WAIANAE (HawaiiNewsNow) - Dr. V traveled to Waianae to show youth in the community a fun balloon experiment. Check it out!
Dr. V Show: Balloon Science
Things you need:
- Several balloons
- Bamboo skewers
- A little cooking oil or dish soap
As always, please perform your experiments under the supervision of an adult.
Blow up one of the balloons and tie it off. Light your candle. What do you think will happen when you hold the balloon over the candle flame? Give it a try. Next, fill another balloon with some water, then blow it up and tie it off. Now, try holding this balloon over the candle. What happens?!
Blow up your balloon then let some of the air out and tie it off. Take a skewer and dip it in the cooking oil or dish soap and rub it in along the length of the skewer. Then, push the skewer through the end of the balloon with the knot. You should be able to push the skewer all the way through and push it out the opposite end of the balloon. You've skewered the balloon! What happens when you try pushing the skewer through the side of the balloon?
How does it work?
Water is very good at soaking up heat. Because the balloon is very thin, the heat passes through it quickly and heats the water on the inside. As the water near the flame starts to get hot, it moves up, letting cooler water take its place to soak up more heat. This process lets the water balloon absorb a tremendous amount of heat without popping.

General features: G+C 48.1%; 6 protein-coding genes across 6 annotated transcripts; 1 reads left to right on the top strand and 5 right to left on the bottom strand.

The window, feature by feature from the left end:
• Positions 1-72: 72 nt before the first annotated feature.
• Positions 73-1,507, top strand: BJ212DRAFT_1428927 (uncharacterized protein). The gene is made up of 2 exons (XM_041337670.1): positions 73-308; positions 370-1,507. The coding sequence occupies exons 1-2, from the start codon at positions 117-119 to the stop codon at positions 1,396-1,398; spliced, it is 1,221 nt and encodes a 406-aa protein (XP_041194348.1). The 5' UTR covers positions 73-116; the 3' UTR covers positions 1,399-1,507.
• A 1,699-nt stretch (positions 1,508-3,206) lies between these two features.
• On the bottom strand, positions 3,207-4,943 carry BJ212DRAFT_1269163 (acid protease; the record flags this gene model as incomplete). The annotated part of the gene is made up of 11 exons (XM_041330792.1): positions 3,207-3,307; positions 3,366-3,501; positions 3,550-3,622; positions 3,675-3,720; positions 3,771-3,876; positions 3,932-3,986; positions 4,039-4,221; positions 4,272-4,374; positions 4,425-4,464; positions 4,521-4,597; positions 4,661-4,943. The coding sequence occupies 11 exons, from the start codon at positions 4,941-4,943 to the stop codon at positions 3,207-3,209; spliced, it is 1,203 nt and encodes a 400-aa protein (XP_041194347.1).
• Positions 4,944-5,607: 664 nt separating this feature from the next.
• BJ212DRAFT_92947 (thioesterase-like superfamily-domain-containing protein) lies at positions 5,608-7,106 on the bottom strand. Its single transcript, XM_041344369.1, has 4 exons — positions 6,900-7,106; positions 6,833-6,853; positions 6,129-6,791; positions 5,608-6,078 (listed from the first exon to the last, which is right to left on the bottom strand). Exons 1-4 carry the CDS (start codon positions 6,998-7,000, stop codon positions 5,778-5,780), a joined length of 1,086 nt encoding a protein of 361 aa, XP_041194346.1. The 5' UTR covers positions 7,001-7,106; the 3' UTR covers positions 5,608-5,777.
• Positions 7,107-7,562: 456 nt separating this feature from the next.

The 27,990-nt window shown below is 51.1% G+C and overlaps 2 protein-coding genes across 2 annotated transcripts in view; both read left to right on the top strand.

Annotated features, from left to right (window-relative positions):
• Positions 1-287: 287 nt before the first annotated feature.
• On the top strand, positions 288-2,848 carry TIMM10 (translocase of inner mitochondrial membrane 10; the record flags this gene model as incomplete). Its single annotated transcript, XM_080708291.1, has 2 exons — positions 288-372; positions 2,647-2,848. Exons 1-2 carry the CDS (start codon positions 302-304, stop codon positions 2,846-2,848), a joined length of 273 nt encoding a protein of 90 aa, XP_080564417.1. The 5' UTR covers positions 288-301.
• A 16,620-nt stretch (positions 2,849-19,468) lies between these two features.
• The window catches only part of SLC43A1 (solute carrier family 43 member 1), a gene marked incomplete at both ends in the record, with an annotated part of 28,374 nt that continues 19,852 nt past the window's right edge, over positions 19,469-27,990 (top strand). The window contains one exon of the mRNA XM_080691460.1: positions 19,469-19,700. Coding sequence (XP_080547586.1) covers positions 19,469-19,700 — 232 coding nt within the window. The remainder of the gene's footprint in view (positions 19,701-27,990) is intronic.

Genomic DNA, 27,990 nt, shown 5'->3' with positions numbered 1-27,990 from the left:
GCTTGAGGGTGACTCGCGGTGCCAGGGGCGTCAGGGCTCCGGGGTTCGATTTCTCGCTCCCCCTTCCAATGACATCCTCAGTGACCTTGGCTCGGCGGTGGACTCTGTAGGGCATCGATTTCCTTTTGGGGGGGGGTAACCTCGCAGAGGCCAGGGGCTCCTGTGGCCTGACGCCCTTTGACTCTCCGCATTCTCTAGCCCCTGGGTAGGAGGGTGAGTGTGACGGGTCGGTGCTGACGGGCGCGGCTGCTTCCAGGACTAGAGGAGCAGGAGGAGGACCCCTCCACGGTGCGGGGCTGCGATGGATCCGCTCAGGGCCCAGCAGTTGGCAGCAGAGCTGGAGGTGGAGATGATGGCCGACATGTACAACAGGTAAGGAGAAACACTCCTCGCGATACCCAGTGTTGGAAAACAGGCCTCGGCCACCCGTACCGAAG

The black stuff on the balloon is carbon. It did not come from the balloon. It came from the candle flame. The balloon has not been burned or damaged.
The rubber in the balloon consists of many long molecules that are linked together, called polymers. When molecules of a polymer are chemically attached to each other, it is called cross-linking. These links hold the polymer molecules together and allow them to stretch…up to a point. When the force or tension pulling on the cross-links is too great, they will break, and the polymer will pull apart. The rubber at the ends of the balloon is stretched out less than in the middle of the balloon, and looks darker. Therefore, there is less force pulling on it. This allows the tip of the skewer to break some polymer cross-links and slide into the balloon. In the side of the balloon, there are fewer polymer molecules and they are all stretched out, making the balloon more see-through. When you push the tip of the skewer through the side of the balloon and the skewer breaks a few of the cross-links, the stress on the remaining cross-links is too great, and the balloon pops.
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